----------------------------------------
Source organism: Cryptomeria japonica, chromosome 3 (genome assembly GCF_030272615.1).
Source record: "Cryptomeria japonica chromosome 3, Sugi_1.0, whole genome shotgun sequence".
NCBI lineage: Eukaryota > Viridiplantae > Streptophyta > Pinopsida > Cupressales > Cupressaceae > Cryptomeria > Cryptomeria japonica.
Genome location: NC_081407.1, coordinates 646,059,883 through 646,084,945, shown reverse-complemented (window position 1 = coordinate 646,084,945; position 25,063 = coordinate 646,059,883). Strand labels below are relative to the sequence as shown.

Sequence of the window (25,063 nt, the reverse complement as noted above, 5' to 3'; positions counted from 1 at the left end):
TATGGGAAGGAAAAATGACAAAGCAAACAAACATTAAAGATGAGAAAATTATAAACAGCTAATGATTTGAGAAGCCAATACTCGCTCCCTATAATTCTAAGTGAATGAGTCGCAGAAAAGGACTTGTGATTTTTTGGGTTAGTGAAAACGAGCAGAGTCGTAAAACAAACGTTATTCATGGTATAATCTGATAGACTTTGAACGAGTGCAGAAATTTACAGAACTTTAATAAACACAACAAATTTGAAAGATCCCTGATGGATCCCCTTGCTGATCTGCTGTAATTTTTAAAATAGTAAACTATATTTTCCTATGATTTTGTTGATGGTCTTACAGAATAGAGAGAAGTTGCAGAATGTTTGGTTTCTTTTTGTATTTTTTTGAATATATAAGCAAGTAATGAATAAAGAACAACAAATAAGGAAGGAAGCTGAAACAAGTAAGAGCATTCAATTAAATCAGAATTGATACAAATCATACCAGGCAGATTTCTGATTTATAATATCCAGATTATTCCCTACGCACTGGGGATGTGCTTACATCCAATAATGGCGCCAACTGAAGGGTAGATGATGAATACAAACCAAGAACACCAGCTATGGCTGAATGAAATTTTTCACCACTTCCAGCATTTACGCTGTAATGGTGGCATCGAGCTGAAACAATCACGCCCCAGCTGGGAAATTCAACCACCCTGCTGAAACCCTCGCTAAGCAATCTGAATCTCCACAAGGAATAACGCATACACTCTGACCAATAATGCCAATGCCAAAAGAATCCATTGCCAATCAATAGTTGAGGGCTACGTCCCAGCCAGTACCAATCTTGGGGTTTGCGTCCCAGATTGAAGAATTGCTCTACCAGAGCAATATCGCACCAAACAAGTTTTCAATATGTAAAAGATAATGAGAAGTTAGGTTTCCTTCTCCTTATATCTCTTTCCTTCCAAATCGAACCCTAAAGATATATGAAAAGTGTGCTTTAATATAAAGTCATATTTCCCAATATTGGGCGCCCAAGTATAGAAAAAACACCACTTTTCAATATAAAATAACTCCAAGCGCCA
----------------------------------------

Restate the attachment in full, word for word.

Source organism: Cryptomeria japonica, chromosome 3 (genome assembly GCF_030272615.1).
Source record: "Cryptomeria japonica chromosome 3, Sugi_1.0, whole genome shotgun sequence".
NCBI lineage: Eukaryota > Viridiplantae > Streptophyta > Pinopsida > Cupressales > Cupressaceae > Cryptomeria > Cryptomeria japonica.
Genome location: NC_081407.1, coordinates 646,059,883 through 646,084,945, shown reverse-complemented (window position 1 = coordinate 646,084,945; position 25,063 = coordinate 646,059,883). Strand labels below are relative to the sequence as shown.

Sequence of the window (25,063 nt, the reverse complement as noted above, 5' to 3'; positions counted from 1 at the left end):
TATGGGAAGGAAAAATGACAAAGCAAACAAACATTAAAGATGAGAAAATTATAAACAGCTAATGATTTGAGAAGCCAATACTCGCTCCCTATAATTCTAAGTGAATGAGTCGCAGAAAAGGACTTGTGATTTTTTGGGTTAGTGAAAACGAGCAGAGTCGTAAAACAAACGTTATTCATGGTATAATCTGATAGACTTTGAACGAGTGCAGAAATTTACAGAACTTTAATAAACACAACAAATTTGAAAGATCCCTGATGGATCCCCTTGCTGATCTGCTGTAATTTTTAAAATAGTAAACTATATTTTCCTATGATTTTGTTGATGGTCTTACAGAATAGAGAGAAGTTGCAGAATGTTTGGTTTCTTTTTGTATTTTTTTGAATATATAAGCAAGTAATGAATAAAGAACAACAAATAAGGAAGGAAGCTGAAACAAGTAAGAGCATTCAATTAAATCAGAATTGATACAAATCATACCAGGCAGATTTCTGATTTATAATATCCAGATTATTCCCTACGCACTGGGGATGTGCTTACATCCAATAATGGCGCCAACTGAAGGGTAGATGATGAATACAAACCAAGAACACCAGCTATGGCTGAATGAAATTTTTCACCACTTCCAGCATTTACGCTGTAATGGTGGCATCGAGCTGAAACAATCACGCCCCAGCTGGGAAATTCAACCACCCTGCTGAAACCCTCGCTAAGCAATCTGAATCTCCACAAGGAATAACGCATACACTCTGACCAATAATGCCAATGCCAAAAGAATCCATTGCCAATCAATAGTTGAGGGCTACGTCCCAGCCAGTACCAATCTTGGGGTTTGCGTCCCAGATTGAAGAATTGCTCTACCAGAGCAATATCGCACCAAACAAGTTTTCAATATGTAAAAGATAATGAGAAGTTAGGTTTCCTTCTCCTTATATCTCTTTCCTTCCAAATCGAACCCTAAAGATATATGAAAAGTGTGCTTTAATATAAAGTCATATTTCCCAATATTGGGCGCCCAAGTATAGAAAAAACACCACTTTTCAATATAAAATAACTCCAAGCGCCA